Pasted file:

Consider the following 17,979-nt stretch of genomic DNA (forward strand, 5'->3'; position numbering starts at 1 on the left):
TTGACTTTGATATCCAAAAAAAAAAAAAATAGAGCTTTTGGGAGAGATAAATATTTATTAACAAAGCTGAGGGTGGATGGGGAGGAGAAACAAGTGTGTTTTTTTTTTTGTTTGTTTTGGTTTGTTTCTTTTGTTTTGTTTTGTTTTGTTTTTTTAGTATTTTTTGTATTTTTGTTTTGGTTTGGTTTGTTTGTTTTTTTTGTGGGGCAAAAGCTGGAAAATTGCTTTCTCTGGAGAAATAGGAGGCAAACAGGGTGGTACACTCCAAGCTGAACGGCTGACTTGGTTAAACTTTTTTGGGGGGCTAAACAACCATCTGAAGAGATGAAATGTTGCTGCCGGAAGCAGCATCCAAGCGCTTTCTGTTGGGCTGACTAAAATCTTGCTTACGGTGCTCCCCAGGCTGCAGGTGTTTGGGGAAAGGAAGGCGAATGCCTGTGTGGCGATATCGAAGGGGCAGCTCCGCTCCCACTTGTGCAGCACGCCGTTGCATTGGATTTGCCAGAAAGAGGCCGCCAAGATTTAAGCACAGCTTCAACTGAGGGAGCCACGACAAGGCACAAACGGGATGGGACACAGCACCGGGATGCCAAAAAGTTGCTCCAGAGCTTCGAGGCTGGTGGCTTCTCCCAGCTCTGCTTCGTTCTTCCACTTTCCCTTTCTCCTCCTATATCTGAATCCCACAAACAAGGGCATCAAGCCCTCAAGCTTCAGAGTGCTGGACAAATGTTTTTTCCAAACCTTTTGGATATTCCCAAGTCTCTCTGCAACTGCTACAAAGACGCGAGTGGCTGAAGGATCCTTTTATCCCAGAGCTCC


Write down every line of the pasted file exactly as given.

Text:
Consider the following 17,979-nt stretch of genomic DNA (forward strand, 5'->3'; position numbering starts at 1 on the left):
TTGACTTTGATATCCAAAAAAAAAAAAAATAGAGCTTTTGGGAGAGATAAATATTTATTAACAAAGCTGAGGGTGGATGGGGAGGAGAAACAAGTGTGTTTTTTTTTTTGTTTGTTTTGGTTTGTTTCTTTTGTTTTGTTTTGTTTTGTTTTTTTAGTATTTTTTGTATTTTTGTTTTGGTTTGGTTTGTTTGTTTTTTTTGTGGGGCAAAAGCTGGAAAATTGCTTTCTCTGGAGAAATAGGAGGCAAACAGGGTGGTACACTCCAAGCTGAACGGCTGACTTGGTTAAACTTTTTTGGGGGGCTAAACAACCATCTGAAGAGATGAAATGTTGCTGCCGGAAGCAGCATCCAAGCGCTTTCTGTTGGGCTGACTAAAATCTTGCTTACGGTGCTCCCCAGGCTGCAGGTGTTTGGGGAAAGGAAGGCGAATGCCTGTGTGGCGATATCGAAGGGGCAGCTCCGCTCCCACTTGTGCAGCACGCCGTTGCATTGGATTTGCCAGAAAGAGGCCGCCAAGATTTAAGCACAGCTTCAACTGAGGGAGCCACGACAAGGCACAAACGGGATGGGACACAGCACCGGGATGCCAAAAAGTTGCTCCAGAGCTTCGAGGCTGGTGGCTTCTCCCAGCTCTGCTTCGTTCTTCCACTTTCCCTTTCTCCTCCTATATCTGAATCCCACAAACAAGGGCATCAAGCCCTCAAGCTTCAGAGTGCTGGACAAATGTTTTTTCCAAACCTTTTGGATATTCCCAAGTCTCTCTGCAACTGCTACAAAGACGCGAGTGGCTGAAGGATCCTTTTATCCCAGAGCTCC